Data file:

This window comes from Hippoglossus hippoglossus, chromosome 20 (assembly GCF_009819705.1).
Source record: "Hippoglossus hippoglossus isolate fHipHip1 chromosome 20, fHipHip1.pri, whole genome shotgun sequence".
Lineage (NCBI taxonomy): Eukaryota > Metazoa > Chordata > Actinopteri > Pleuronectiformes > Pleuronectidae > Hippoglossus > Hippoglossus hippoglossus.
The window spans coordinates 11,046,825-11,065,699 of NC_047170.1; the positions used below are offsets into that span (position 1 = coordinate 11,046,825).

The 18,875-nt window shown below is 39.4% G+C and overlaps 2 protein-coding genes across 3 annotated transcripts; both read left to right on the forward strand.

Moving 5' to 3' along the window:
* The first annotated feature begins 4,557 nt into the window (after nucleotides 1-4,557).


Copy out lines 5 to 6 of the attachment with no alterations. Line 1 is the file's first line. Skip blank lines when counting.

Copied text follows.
The 18,875-nt window shown below is 39.4% G+C and overlaps 2 protein-coding genes across 3 annotated transcripts; both read left to right on the forward strand.

Moving 5' to 3' along the window: